Exodus 33:14 Commentary - Charles Simeon's Horae Homileticae (Old and New Testaments)
GOD’S PRESENCE WITH HIS CHURCH
Exo 33:14. And he said, My presence shall go with thee, and I will give thee rest.
IT is not in the power of words to express, or of any finite imagination to conceive, the extent and riches of divine grace. The instances in which it was manifested to the Israelites of old, inasmuch as they were obvious to the eye of sense, are more calculated to excite our admiration; but the church at this time, and every believer in it, experiences equal tokens of God’s kindness, if we can but view them with the eye of faith. It was under circumstances, wherein the Israelites had justly incurred God’s heavy displeasure, that the promise in the text was made to them: and to us, if we do but use the proper means of attaining an interest in it, is the same promise given, notwithstanding our heinous backslidings, and innumerable provocations.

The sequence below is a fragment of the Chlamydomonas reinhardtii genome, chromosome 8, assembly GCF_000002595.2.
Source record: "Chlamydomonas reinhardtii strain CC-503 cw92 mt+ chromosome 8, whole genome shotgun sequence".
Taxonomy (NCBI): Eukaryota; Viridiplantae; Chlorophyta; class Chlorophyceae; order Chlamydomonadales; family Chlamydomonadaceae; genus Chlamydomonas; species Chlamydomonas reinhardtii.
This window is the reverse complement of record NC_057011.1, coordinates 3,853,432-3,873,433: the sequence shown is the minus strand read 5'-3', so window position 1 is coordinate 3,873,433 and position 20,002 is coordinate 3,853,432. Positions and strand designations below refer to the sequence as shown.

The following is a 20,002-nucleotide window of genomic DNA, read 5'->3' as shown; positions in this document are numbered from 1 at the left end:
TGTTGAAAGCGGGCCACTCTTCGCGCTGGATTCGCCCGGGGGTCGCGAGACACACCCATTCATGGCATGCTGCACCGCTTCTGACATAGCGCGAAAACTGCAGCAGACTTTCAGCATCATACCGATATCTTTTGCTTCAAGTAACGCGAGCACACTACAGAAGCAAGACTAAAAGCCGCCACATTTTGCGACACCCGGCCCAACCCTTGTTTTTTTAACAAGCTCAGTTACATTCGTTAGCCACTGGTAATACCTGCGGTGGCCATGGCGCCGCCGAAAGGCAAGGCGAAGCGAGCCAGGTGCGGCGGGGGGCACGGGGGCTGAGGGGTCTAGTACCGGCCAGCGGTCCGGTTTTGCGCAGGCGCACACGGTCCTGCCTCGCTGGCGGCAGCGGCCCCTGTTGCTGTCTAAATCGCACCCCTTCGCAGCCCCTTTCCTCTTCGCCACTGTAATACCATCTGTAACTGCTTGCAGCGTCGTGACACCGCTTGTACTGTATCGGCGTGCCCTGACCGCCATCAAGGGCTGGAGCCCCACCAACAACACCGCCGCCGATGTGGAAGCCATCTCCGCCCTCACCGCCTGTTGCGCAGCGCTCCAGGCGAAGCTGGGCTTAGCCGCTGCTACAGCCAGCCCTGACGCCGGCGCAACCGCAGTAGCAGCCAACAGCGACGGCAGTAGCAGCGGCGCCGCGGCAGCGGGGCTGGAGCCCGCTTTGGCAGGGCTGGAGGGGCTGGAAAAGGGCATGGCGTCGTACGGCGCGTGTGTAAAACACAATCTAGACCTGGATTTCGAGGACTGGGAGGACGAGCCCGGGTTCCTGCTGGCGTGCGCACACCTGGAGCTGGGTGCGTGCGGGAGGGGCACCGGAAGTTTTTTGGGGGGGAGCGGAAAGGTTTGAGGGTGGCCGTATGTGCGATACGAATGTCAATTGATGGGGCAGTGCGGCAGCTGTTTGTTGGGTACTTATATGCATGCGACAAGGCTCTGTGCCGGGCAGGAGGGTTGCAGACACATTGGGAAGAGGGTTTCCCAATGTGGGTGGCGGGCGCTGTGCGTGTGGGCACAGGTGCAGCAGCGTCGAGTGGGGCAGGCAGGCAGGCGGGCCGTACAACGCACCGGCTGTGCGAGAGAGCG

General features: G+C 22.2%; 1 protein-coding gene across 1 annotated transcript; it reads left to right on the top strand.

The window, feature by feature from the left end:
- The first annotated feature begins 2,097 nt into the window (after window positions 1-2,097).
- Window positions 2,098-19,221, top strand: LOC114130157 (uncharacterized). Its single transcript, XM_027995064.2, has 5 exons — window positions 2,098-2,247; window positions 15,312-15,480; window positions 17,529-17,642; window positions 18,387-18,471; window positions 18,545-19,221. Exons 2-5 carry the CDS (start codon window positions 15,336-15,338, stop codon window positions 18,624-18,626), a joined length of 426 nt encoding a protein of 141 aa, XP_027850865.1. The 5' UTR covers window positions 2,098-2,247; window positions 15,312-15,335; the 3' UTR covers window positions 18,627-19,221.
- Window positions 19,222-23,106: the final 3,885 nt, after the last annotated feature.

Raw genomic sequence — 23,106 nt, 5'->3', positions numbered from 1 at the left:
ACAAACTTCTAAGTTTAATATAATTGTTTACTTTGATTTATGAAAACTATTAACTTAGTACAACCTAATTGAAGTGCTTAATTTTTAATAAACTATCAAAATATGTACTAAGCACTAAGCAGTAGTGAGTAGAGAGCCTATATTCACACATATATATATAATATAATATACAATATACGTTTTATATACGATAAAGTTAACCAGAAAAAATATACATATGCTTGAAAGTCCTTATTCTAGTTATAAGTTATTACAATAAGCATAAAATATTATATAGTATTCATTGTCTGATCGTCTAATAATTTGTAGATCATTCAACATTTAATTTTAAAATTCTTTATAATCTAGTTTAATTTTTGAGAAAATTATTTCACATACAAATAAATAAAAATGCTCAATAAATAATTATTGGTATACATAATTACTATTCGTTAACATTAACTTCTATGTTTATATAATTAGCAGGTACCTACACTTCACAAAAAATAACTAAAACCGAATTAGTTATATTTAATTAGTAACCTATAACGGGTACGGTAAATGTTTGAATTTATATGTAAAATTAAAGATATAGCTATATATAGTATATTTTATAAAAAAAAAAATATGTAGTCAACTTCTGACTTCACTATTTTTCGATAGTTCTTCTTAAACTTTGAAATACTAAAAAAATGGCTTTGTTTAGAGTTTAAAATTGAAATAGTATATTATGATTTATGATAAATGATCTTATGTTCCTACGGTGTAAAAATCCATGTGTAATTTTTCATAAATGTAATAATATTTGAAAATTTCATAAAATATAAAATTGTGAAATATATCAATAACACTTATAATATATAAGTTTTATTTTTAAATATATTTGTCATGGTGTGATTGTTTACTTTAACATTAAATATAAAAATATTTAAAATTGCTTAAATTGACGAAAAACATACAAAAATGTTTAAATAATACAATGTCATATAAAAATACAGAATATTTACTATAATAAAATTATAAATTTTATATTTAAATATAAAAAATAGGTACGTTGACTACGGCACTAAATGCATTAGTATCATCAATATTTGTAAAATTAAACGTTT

That we may be stirred up to improve it, we shall point out,
The blessings here promised—
Though the promise was given immediately to Moses, yet it was not literally fulfilled either to him or to the people of that generation; since both he, and they, died in the wilderness. This circumstance alone would lead us to look for some mystical accomplishment, which it should receive; and while the Scripture warrants, it will also fully satisfy, our inquiries on this head. The promise has relation to us, as well as to the Israelites; and teaches us to expect,
God’s presence in our way—